18. Imagine, You Open a Winrar archive of MP3 files, but what if it will install a malware into your system when you play anyone of them. WinRAR, a widely used file archiver and data compression utility helps hackers to distribute malicious code. Israeli security researcher Danor Cohen (An7i) discovered the WinRAR file extension spoofing vulnerability. WinRAR file extension spoofing vulnerability allows hackers to modify the filename and extension inside the traditional file archive, that helps them to hide binary malicious code inside an archive, pretending itself as '.jpg' , '.txt' or any other format. Using a Hex editor tool, he analysed a ZIP file and noticed that winrar tool also adds some custom properties to an archive, including two names - First name is the original filename (FAX.png) and second name is the filename (FAX.png) that will appear at the WINRAR GUI window. Danor manipulated the second filename and extension to prepare a special ZIP archive, that actually include a malware file "FAX.exe", but displaying itself as "FAX.png" to the user. Cyber intelligence company, IntelCrawler also published a report, which revealed that cybercriminals specialized in cyber espionage attacks are using this zero-day vulnerability in the wild to target several aerospace corporations, military subcontractors, embassies, as well as Fortune Global 500 companies. Using this technique, an attacker can drop any malware in very convincing manner to the victim's system. "Using this method the bad actors bypass some specific security measures including e-mail server’s antivirus systems" IntelCrawler said. Danor successfully exploited winrar version 4.20, and IntelCrawler confirmed that the vulnerability also works on all WinRar versions including v.5.1. "One of the chosen tactics includes malicious fake CV distribution and FOUO (For Official Use Only)-like documents, including fax scanned messages" Using social engineering techniques, attacker are targeting high profile victims with spear phishing mails, "Most of sent malicious attachments are hidden as graphical files, but password protected in order to avoid antivirus or IDS/IPS detection." IntelCrawler reported. In above example, the Malware archive file was password protected to avoid antivirus detection, used in an ongoing targeted cyber espionage campaign. Researchers found Zeus-like Trojan as an attachment, which has ability to establish remote administration channel with the infected victim, gather passwords and system information, then send the collected and stolen data to the Command & Control server hosted in Turkey (IP 185.9.159.211, Salay Telekomünikasyon). Users are advised to use an alternative archiving software and avoid opening archives with passwords even if it has legitimate files. Source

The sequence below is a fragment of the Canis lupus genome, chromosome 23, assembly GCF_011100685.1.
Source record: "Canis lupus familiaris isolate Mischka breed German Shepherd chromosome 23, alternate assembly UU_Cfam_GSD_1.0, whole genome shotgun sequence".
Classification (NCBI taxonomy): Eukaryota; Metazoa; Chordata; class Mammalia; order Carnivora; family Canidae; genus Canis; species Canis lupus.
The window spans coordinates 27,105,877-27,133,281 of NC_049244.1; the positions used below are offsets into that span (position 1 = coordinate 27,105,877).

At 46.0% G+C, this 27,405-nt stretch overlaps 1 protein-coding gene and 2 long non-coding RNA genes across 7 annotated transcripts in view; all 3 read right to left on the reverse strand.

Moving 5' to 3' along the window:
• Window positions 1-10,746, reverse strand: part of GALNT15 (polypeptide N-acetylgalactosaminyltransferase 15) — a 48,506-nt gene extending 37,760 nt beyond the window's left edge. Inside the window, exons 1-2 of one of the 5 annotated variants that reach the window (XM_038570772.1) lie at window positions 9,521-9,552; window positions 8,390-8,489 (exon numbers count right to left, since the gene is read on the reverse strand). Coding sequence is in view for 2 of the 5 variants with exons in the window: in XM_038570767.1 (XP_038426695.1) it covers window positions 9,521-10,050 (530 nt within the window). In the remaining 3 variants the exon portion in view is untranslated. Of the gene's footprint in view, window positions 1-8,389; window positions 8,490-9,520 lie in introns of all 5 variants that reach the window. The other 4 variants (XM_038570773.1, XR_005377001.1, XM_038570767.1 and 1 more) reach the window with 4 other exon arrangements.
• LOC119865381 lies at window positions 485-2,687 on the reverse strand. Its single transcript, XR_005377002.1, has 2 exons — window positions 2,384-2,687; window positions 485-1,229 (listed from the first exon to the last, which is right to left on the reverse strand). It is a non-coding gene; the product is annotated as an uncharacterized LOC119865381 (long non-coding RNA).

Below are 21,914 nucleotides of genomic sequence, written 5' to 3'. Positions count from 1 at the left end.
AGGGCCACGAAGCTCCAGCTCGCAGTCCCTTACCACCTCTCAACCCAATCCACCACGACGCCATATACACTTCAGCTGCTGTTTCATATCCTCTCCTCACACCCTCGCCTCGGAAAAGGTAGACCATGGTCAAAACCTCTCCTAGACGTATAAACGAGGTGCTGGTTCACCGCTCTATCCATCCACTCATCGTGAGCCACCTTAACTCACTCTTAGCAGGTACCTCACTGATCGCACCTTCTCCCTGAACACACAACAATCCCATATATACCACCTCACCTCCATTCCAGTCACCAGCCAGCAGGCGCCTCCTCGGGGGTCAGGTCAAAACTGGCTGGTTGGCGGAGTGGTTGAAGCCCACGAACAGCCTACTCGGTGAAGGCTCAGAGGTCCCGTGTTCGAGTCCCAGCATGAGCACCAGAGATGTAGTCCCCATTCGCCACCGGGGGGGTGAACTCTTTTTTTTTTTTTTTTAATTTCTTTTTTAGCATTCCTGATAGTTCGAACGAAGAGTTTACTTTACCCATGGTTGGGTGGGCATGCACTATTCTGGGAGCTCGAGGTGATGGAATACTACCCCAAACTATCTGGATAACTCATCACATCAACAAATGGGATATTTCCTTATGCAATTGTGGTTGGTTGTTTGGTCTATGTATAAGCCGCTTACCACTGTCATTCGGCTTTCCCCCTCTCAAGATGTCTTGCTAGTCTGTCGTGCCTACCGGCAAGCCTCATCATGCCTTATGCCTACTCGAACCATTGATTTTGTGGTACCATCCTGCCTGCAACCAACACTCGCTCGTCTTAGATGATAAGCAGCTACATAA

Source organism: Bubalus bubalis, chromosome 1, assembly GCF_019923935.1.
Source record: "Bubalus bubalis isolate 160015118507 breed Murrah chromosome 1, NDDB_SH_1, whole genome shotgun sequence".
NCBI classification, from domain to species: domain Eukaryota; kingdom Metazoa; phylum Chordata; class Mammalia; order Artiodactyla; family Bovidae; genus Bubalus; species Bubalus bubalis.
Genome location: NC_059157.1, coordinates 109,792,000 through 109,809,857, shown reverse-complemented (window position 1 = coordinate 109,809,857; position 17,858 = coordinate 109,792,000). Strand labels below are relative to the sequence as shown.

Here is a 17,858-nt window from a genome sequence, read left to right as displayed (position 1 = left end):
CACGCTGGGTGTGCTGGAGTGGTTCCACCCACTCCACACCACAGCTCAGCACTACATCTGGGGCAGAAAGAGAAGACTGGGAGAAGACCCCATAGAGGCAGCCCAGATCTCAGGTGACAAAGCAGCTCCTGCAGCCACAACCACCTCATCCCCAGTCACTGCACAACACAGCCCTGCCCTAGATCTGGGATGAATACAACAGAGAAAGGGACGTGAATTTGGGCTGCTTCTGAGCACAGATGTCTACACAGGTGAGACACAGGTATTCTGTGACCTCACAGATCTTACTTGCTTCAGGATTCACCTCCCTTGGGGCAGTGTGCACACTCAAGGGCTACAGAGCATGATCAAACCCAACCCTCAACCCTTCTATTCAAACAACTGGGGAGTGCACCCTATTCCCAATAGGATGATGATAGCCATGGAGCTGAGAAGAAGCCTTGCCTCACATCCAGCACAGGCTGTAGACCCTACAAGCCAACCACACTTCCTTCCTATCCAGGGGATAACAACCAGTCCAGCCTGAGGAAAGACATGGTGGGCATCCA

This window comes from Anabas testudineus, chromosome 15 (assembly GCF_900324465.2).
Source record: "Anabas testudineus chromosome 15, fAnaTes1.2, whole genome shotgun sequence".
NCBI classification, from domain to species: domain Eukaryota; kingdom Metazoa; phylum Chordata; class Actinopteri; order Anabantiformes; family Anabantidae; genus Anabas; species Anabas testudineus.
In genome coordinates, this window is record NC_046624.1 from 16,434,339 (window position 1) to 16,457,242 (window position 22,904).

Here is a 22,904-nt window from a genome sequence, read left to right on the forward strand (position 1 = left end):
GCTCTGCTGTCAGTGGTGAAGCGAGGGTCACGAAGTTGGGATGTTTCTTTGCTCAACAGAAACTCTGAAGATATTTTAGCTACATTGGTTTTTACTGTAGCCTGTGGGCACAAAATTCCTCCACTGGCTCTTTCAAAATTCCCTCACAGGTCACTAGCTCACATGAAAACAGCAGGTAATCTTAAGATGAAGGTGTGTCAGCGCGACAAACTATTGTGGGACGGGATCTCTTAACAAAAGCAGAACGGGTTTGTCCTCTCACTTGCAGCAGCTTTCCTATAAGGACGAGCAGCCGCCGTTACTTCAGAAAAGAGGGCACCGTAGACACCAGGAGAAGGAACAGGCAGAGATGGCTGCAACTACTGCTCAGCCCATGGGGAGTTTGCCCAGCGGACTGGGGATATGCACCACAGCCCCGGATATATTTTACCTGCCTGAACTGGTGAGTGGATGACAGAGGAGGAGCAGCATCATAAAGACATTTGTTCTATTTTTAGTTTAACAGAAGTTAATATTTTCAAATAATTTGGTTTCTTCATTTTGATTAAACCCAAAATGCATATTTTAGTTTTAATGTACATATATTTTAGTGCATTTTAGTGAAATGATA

19. Johannes Ullrich of the SANS Institute claims to have found malware infecting digital video recorders (DVR) predominately used to record footage captured by surveillance camera systems. Oddly enough, Ullrich claims that one of the two binaries of malware implicated in this attack scheme appears to be a Bitcoin miner. The other, he says, looks like a HTTP agent that likely makes it easier to download further tools or malware. However, at the present time, the malware seems to only be scanning for other vulnerable devices. “D72BNr, the bitcoin miner (according to the usage info based on strings) and mzkk8g, which looks like a simplar(sp.) http agent, maybe to download additional tools easily (similar to curl/wget which isn’t installed on this DVR by default),” Ullrich wrote on SANS diary. The researcher first became aware of the malware last week after he observed Hiksvision DVR (again, commonly used to record video surveillance footage) scanning for port 5000. Yesterday, Ullrich was able to recover the malware samples referenced above. You can find a link to the samples for yourself included in the SANS Diary posting. Ullrich noted that sample analysis is ongoing with the malware, but that it appears to be an ARM binary, which is an indication that the malware is targeting devices rather than your typical x86 Linux server. Beyond that, the malware is also scanning for Synology (network attached storage) devices exposed on port 5000. “Using our DShield Sensors, we initially found a spike in scans for port 5000 a while ago,” Ullrich told Threatpost via email. “We associated this with a vulnerability in Synology Diskstation devices which became public around the same time. To further investigate this, we set up some honeypots that simulated Synology’s web admin interface which listens on port 500o.” Upon analyzing the results from the honeypot, Ullrich says he found a number of scans: some originating from Shodan but many other still originating from these DVRs. “At first, we were not sure if that was the actual device scanning,” Ullrich admitted. “In NAT (network address translation) scenarios, it is possible that the DVR is visible from the outside, while a different device behind the same IP address originated the scans.” Further examination revealed that the DVRs in question were indeed originating the scans. These particular DVRs, Ullrich noted, are used in conjunction with security cameras, and so they’re often exposed to the internet to give employees the ability to monitor the security cameras remotely. Unlike normal “TiVo” style DVRs, these run on a stripped down version of Linux. In this case, the malware was specifically compiled to run in this environment and would not run on a normal Intel based Linux machine, he explained. This is the Malware sample’s HTTP request: DVR Malware HTTP Request The malware is also extracting the firmware version details of the devices it is scanning for. Those requests look like this: Firmware Scan Request While Ullrich notes that the malware is merely scanning now, he believes that future exploits are likely. Source